Since the lockdown, there’s been much discus- sion about whether we should all be wearing face masks, with no consensus among either doctors or politicians. But one voice has been noticeably absent from the debate is that of the deaf and hard of hearing, for whom mandatory mask- wearing would, many say, be “disastrous”.
Opaque face masks prevent deaf people from being able to communicate. Jacqueline Press, 43, from Barnet, who was born profoundly deaf and is an expert witness lipreader, is passionately against them becoming mandatory: “Not being able to see the movement of lips will be extremely detrimental to a deaf person’s access to communication and will affect their mental health,” she says. “They will have no understanding of what is being ‘said’ to them, and will feel totally excluded from conversation.”
More than five percent of the world’s population, or 12 million people in the UK, have a hearing loss of some degree. “Probably half use lipreading as an aid – that’s about one-in-six people in the UK,” says Jeremy Freeman, 46, from Borehamwood, a business manager at SmartGiving and an expert witness lipreader. “I rely on reading lips 95 percent of the time,” he adds. “If everyone wears masks it will be extremely isolating and depressing for me.”
Lipreading – the ability to recognise lip shapes and patterns and to use context to fill in gaps in conversation – is an essential part of communication for many of those with hearing loss.
“People who are deaf or have hearing loss rely heavily on visual cues,” says Francsca Oliver, an audiology specialist at charity Action on Hearing Loss. “These include body language, gestures, facial expressions and lipreading. Being able to see lip patterns and facial expressions is also vital for those who communicate through British Sign Language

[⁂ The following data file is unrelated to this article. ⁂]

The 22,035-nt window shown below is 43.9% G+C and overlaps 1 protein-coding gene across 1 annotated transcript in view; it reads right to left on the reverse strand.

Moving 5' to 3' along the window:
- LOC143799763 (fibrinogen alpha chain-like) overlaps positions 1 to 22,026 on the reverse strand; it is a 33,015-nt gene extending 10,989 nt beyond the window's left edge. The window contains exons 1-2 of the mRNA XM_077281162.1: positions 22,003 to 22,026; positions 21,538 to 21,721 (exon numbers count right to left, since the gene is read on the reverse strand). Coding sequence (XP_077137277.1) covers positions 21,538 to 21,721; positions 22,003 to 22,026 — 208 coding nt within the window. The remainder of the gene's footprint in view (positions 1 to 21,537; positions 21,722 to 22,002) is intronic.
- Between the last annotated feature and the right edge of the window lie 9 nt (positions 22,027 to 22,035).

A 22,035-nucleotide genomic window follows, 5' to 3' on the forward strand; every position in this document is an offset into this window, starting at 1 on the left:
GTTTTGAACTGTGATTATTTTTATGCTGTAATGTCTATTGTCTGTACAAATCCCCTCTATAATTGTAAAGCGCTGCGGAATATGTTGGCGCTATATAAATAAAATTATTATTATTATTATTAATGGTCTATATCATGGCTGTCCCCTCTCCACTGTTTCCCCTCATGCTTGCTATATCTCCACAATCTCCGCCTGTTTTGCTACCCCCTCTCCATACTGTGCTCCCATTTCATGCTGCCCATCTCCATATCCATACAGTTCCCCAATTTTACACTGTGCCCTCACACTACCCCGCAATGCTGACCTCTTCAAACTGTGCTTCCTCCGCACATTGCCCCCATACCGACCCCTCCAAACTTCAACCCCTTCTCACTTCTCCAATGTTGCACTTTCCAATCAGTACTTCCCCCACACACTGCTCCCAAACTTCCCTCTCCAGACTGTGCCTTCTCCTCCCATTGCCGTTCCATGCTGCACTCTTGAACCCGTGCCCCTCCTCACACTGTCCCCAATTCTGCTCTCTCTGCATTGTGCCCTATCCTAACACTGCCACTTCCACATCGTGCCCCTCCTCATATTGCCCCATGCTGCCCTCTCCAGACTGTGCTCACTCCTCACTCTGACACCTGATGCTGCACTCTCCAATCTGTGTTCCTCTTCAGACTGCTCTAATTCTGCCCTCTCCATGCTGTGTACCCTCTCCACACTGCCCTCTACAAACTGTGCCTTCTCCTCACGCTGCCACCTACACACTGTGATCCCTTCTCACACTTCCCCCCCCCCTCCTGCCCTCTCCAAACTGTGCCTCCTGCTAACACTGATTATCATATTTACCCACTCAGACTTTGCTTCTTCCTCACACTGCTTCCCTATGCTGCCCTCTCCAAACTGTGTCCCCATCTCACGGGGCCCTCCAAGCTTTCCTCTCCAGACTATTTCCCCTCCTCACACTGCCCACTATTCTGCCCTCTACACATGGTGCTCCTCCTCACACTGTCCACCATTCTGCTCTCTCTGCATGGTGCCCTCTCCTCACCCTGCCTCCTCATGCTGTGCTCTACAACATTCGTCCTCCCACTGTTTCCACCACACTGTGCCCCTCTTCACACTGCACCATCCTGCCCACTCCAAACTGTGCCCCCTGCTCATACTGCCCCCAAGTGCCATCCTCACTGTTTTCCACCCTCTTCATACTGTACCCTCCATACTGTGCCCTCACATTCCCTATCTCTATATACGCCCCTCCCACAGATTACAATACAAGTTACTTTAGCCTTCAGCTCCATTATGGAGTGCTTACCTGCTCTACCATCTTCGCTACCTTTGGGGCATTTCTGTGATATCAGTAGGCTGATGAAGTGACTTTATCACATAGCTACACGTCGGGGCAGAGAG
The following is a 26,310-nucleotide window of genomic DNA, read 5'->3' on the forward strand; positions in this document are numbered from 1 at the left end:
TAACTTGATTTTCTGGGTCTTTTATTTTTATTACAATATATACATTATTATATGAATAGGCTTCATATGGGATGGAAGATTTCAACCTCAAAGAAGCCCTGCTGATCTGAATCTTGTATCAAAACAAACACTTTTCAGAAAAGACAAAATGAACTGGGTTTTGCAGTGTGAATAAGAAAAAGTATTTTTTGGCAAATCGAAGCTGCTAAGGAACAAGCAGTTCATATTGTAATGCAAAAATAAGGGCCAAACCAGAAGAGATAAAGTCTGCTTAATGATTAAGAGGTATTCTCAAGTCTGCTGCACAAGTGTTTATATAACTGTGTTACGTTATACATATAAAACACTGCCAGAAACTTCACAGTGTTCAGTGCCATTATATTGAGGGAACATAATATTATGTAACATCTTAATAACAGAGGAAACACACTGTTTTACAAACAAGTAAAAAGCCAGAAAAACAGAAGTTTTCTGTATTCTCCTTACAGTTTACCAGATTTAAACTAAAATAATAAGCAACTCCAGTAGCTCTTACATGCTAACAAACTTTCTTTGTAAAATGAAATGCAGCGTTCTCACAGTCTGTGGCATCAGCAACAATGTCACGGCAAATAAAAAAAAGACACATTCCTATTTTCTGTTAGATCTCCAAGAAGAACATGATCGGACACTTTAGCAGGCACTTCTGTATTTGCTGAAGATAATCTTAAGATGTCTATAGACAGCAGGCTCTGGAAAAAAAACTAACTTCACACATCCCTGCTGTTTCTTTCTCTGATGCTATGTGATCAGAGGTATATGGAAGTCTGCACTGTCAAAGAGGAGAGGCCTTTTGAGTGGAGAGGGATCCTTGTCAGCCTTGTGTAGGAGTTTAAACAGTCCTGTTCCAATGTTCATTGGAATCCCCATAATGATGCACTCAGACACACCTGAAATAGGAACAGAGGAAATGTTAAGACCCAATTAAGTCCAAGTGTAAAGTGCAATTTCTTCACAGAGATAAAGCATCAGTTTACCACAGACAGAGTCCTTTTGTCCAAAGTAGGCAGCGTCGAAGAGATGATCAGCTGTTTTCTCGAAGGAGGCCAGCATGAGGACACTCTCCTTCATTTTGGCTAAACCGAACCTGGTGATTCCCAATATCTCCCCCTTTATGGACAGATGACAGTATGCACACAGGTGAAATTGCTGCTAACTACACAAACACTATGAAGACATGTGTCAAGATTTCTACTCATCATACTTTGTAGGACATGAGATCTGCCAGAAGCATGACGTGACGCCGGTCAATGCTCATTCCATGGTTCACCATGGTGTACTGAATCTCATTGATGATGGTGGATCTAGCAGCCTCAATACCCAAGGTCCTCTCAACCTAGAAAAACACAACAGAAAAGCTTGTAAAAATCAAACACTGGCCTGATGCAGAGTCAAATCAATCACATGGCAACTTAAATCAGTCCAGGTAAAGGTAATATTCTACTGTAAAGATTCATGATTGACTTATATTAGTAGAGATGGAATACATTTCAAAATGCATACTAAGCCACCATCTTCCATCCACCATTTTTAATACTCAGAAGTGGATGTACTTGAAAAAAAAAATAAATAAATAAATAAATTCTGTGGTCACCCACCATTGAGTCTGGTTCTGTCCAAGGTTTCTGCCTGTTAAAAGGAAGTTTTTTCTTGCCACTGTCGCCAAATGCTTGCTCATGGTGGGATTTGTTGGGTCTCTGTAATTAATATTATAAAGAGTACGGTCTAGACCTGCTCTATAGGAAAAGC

“If you can’t see someone’s lips, words which sound similar but have different meanings become very difficult to distinguish, leading to a breakdown in communication. And during this scary crisis, communication is key. We have already heard from frontline workers in the NHS who are struggling to communicate with their colleagues when they are wearing masks. Day-to-day life may also become significantly more difficult if masks are mandatory.” Retired lipreading teacher Ingrid Sellman, from the Jewish Deaf Association, says deaf people might even be at physical risk because of the use of masks. “Those who are dependent upon lipreading are likely to avoid conversation with mask wearers, and might be severely disadvantaged if admitted to hospital.”
There is an apparently simple solution to this problem: transparent masks, or those with a see-through area that doesn’t conceal the mouth. Unfortunately, to date, in the UK there are no known suppliers of transparent masks.
In the US, Ashley Lawrence, a 21-year- old studying education for the deaf and hard of hearing, has designed a face mask with a clear window, first using a set of spare bed- sheets which she sewed with her mother. She launched a GoFundMe campaign and offered masks free to those who needed them.
Ashley has been so overwhelmed by the response that she’s no longer accepting requests, but has created a tutorial so people can make their own masks. She’s also working with a company to produce medical-grade clear masks.